Seniors Climb Stairs

The Surprising Health Benefits of Stair Climbing

In All Health Watch, Anti-Aging, Diet and Nutrition, Featured Article, Fitness and Exercise, General Health by INH Research1 Comment

When we go to the gym, we face a choice… Should we do an aerobic workout? Or strength exercises? Maybe a little of both?

Studies show they each have important and specific health benefits. Aerobic exercise is good for your heart and lungs. It lowers blood pressure, improves immunity and blood lipids, and it promotes vascular health.1

Strength training builds stronger bones and muscles. It helps you lose weight, promotes balance, and also helps lower blood pressure.2

A new study shows that one kind of exercise uniquely combines the benefits of both.

Researchers gathered postmenopausal women. Scientists did a detailed physical exam of the participants. They measured their arterial stiffness, blood pressure, lipids, weight, and leg strength.

Then the researchers had the women begin a regimen of stair climbing. They did short stair-climbing sessions two to five times a day, four days a week.

After one month, they retested the women. They found that stair-climbing provides benefits that straddle the line between aerobic and strength exercise. The subjects had:

  • Improved arterial flexibility
  • Increased lower body strength
  • Lower blood pressure
  • Better cholesterol and triglyceride readings
  • Improved cardiorespiratory fitness

Dr. JoAnn Pinkerton is executive director of the North American Menopause Society. She led the study. Dr. Pinkerton noted that climbing stairs offers the muscle benefits of leg strength training along with the cardiovascular benefits of aerobic exercise.

4 Surprising Health Benefits of Stair Climbing

Other studies have shown that climbing stairs also:

  • Lowers death risk. A Harvard study found that men who average at least eight flights of stairs per day had a 33% lower mortality rate than men who didn’t use stairs.3
  • Triggers weight loss. Duke University researchers reported that climbing just two flights of stairs per day can lead to a 6-pound weight loss over one year.4
  • Lowers stroke risk. One study found that the risk of stroke declined by 20% in men who climbed just three flights of stairs each day.5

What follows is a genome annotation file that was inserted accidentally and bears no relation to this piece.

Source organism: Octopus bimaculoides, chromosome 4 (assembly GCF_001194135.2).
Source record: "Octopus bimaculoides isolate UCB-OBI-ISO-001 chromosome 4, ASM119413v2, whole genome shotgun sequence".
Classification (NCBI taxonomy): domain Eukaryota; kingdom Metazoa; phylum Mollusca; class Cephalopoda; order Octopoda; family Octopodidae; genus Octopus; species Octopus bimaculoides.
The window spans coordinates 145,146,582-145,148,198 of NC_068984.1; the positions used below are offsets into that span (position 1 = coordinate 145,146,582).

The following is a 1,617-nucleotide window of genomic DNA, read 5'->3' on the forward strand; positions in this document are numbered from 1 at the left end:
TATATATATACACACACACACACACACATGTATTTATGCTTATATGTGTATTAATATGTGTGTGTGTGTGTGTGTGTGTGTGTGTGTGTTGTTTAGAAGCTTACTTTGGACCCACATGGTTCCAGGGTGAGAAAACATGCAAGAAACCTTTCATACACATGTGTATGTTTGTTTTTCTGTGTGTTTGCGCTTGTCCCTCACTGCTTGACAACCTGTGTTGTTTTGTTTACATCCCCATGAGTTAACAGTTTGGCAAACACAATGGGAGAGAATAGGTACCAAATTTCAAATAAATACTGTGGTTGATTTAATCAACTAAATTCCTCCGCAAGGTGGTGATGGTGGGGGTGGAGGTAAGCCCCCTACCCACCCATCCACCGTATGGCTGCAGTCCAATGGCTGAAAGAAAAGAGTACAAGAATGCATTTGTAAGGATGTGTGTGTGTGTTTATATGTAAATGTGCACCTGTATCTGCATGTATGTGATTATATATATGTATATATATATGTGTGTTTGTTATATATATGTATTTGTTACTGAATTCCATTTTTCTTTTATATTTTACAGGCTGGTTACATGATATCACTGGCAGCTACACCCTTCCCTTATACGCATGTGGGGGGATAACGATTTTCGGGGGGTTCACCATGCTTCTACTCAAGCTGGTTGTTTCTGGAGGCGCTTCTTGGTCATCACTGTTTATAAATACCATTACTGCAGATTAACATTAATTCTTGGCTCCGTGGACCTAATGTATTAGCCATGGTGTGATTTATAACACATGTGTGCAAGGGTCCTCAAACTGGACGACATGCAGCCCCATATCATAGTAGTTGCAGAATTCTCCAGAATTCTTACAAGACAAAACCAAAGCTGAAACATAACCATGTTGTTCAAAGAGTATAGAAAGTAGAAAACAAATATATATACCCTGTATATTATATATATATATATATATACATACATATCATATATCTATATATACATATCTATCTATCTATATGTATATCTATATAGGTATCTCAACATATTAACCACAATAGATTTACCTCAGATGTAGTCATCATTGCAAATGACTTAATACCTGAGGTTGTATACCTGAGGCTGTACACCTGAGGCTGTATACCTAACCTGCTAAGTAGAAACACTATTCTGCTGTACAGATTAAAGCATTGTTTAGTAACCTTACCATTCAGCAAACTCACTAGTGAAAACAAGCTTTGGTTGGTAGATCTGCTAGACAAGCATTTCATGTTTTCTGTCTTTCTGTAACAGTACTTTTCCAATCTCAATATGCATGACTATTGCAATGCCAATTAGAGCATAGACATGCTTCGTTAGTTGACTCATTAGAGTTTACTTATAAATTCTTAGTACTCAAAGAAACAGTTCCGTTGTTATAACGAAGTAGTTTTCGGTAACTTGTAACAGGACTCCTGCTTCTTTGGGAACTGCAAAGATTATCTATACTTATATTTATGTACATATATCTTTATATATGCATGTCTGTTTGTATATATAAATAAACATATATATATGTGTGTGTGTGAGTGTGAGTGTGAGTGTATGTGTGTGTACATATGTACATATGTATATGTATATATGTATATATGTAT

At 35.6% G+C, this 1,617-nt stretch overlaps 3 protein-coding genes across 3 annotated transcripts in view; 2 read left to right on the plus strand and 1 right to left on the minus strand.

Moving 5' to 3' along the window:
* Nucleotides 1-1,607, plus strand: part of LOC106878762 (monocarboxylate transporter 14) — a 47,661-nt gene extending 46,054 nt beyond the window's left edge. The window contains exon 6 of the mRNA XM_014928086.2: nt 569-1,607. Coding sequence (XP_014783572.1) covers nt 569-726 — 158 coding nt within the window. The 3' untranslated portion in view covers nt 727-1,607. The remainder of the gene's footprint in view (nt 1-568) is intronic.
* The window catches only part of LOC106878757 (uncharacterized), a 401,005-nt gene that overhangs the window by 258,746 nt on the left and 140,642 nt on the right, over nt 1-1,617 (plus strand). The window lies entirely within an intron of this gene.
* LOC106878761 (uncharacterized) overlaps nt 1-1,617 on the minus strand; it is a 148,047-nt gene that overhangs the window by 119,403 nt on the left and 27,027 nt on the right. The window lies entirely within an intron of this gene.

• Builds bone health. A study in England of women ages 45 to 61 found that those who climbed a few flights of stairs a day had increased hip bone density.6

In the new study, the subjects climbed about 350-1,000 steps four days a week. It will take you only about 10-25 minutes to get the equivalent workout even if you go at a very slow speed of 40 steps a minute.7

You can use a stair-climbing machine. Or you can do it the old-fashioned way… If you live or work in a building with stairs, simply switching from the elevator to the stairs may effectively improve your health.


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References:
1 https://www.everydayhealth.com/fitness/workouts/why-you-need-aerobic-exercise.aspx
2 https://www.everydayhealth.com/fitness/add-strength-training-to-your-workout.aspx
3 https://www.stepjockey.com/blog/twenty-amazing-stair-climbing-facts
4 https://michaelwoodfitness.com/tag/harvard-alumni-study/
5 https://academic.oup.com/ije/article-pdf/28/2/241/18477605/280241.pdf
6 https://academic.oup.com/ije/article-pdf/28/2/241/18477605/280241.pdf
7 http://livehealthy.chron.com/stair-climber-levels-7202.html

Comments

  1. Whilst at college doing my pharmacy studies we had 2 Buildings the OLD on one side of a Main road and the very new on the other side.. Amazingly there never was an accidental injury to any student in the Four years that I attended and I do not think there has ever been one. My point however is that there was a series of 15 stone steps down to street level from the old building and 16 stone steps up to the first floor level of the new building after crossing the road. There were three different floors in both the new and old buildings so that over a day of lectures we probably ran (not technically allowed by the dean) up some 100s of steps as consecutive lectures or lab sessions were not planned to be in the same building let alone on the same floor. I am 88 years old and do EVERY thing for myself (No motor vehicle) and the Dean lived to be 98,living on his own and looking after himself until he was 96. No doubt running up all those steps formed a great base for us later in life. Geoff Newall Retired Pharmacist, Perth,Western Australia (Ex UK)

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